From Publishers Weekly
This excellent collection of Canadian science fiction written in the past 20 years embodies a high level of skill and sophistication among its 25 short stories, two novel excerpts and two essays on the state of the genre. Among its haunting tales is French-Canadian Yves Meynard's "Stolen Fires," about a company's revenge against a man who tries to stop the rape of a world. In "Remember, the Dead Say," another French-Canadian writer, Jean-Louis Trudel, posits a fragmented North America invaded by Muslims, where a Quebec war of independence has failed and the computer net is the only hope for salvation. William Gibson contributes "The Winter Market," where a talented and driven young woman sells her dreams to the world and moves into a computer network. In "One," Heather Spears tells of a child growing up solo and feared in a bicephalic world where no one is ever alone, while the characters in David Duncan's "Under Another Moon" are hermaphrodites, born as females and becoming male in middle age. Phyllis Gotlieb tells of giant space creatures used by other species for mining in "Mother Lode." Glenn Grant's "Memetic Drift" comes closer to home in its portrayal of a nomadic society crossing and recrossing the blighted plains of Canada in giant trailers. Charles de Lint and Spider Robinson are others who add imaginative scenarios to a distinctive volume.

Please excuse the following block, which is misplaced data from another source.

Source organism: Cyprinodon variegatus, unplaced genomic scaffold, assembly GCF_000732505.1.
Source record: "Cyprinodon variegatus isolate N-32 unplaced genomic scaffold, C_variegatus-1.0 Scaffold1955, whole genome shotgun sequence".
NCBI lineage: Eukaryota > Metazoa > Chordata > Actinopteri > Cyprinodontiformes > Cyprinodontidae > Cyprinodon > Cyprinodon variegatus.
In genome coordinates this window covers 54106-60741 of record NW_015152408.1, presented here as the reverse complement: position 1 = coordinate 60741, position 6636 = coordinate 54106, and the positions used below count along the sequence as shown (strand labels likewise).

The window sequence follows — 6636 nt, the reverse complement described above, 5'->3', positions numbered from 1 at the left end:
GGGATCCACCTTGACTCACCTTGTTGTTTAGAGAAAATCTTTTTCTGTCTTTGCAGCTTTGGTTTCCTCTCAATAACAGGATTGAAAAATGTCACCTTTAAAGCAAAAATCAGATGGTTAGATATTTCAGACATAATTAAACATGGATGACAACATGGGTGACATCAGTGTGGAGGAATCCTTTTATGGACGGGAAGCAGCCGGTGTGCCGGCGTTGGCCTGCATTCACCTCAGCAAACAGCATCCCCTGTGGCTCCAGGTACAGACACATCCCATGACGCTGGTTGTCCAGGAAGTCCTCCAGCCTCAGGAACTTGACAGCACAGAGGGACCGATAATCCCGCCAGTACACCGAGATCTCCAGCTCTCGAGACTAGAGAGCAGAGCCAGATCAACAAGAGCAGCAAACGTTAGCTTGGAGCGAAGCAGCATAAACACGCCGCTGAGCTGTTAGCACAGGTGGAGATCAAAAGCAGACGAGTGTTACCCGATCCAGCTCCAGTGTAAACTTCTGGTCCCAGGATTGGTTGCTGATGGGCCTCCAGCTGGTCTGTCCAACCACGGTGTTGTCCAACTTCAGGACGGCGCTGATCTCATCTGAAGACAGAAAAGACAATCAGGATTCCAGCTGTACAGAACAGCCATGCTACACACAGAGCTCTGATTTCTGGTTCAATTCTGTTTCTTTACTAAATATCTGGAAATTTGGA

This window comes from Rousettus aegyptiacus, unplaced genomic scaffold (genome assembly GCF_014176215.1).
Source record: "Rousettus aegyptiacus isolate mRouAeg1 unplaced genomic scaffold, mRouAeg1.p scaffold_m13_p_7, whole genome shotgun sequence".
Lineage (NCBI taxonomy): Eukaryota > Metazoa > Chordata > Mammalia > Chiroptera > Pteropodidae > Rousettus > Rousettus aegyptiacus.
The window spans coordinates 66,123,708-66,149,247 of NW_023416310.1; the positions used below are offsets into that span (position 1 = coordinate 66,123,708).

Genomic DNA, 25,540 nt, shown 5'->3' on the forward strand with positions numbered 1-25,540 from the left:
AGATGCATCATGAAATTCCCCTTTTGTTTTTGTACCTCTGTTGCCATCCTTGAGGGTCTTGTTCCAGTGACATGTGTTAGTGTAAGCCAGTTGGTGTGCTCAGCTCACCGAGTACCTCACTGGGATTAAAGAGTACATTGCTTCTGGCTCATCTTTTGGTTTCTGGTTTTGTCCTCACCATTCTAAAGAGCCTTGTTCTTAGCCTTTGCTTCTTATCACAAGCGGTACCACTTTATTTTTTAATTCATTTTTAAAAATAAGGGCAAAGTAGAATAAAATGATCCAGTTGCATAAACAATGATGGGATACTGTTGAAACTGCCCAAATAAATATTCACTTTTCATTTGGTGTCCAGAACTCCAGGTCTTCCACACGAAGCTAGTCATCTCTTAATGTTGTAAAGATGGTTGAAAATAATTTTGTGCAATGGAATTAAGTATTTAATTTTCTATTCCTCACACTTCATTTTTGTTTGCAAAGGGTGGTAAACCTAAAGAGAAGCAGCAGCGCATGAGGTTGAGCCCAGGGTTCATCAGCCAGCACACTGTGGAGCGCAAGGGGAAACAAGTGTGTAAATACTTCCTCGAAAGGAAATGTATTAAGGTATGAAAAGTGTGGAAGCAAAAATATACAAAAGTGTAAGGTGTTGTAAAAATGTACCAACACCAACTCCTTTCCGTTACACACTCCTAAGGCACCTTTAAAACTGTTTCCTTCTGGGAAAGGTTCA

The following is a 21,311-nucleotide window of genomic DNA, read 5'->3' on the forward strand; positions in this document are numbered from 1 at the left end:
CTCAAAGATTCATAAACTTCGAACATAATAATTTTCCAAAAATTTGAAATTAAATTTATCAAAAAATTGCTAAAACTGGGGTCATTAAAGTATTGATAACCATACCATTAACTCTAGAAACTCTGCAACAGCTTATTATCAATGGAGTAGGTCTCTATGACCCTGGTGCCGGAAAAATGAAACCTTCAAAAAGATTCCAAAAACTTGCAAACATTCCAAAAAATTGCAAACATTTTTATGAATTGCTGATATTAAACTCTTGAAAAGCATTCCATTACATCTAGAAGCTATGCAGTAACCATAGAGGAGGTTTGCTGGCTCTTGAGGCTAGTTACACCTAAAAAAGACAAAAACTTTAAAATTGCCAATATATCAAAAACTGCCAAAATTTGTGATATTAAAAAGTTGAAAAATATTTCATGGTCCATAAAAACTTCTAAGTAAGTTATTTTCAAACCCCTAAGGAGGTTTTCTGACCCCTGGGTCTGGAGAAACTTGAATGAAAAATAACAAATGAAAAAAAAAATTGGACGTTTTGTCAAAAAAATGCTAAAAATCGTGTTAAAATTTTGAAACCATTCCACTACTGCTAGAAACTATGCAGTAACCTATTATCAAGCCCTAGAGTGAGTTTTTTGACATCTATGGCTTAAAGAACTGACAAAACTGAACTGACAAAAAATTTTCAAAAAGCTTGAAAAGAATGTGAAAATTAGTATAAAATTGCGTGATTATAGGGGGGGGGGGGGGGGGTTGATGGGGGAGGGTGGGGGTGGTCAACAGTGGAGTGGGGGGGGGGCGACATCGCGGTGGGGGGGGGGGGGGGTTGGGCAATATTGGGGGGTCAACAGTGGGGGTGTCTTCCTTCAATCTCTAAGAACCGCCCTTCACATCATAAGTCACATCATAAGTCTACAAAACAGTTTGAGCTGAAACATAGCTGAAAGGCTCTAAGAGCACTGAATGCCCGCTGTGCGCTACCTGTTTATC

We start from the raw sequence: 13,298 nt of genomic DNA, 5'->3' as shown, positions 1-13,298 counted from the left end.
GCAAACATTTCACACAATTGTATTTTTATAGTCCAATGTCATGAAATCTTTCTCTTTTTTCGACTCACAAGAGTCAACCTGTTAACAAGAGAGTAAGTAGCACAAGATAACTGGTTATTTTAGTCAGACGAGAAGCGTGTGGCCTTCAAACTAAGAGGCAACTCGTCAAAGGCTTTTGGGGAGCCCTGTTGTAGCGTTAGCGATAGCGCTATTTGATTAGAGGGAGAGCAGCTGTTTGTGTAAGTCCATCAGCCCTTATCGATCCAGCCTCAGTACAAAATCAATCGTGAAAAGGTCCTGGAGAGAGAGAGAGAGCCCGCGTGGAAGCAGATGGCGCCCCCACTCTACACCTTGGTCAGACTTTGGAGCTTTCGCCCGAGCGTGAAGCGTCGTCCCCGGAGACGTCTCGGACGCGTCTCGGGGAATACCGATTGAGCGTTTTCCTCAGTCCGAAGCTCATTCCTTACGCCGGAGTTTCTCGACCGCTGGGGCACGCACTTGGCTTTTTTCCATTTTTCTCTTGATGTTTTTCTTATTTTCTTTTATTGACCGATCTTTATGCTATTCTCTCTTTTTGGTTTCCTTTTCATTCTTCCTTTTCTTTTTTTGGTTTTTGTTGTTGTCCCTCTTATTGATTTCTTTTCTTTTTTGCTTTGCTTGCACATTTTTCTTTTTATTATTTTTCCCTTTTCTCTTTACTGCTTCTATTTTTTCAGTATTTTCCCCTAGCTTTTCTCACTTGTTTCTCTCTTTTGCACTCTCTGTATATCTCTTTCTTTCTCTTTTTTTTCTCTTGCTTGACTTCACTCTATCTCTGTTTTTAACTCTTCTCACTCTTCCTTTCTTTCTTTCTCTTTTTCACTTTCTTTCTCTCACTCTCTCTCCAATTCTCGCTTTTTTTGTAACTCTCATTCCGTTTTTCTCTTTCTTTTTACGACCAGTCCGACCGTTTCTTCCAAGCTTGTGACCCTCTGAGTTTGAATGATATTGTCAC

Copyright 1994 Reed Business Information, Inc.
Previous anthologies of Canadian science fiction have been largely confined in their appeal to regional audiences. But this collection from a U.S. publisher bids to gain wider attention, for with a broad range of strikingly original and literate selections, editors Hartwell and Grant make in it a strong case for an abundance of superior Canadian talent. Among the more easily recognized names represented--all Canadians, including a few that may surprise U.S. fans--are William Gibson, Spider Robinson, and Robert J. Sawyer. Veteran anthologist Judith Merril opens with a lucid essay on the overall temperament of Canadian sf, and Candas Jane Dorsey, who also contributes the superior feminist tale "(Learning About) Machine Sex," closes the volume with an essay redefining speculative fiction. In between, some 30 stories present a rich tapestry of imaginative viewpoints that survey extraterrestrial locales as much as a distorted future Canada. One of the year's best speculative fiction anthologies, the book should further advance Canada's reputation in the world sf community. Carl Hays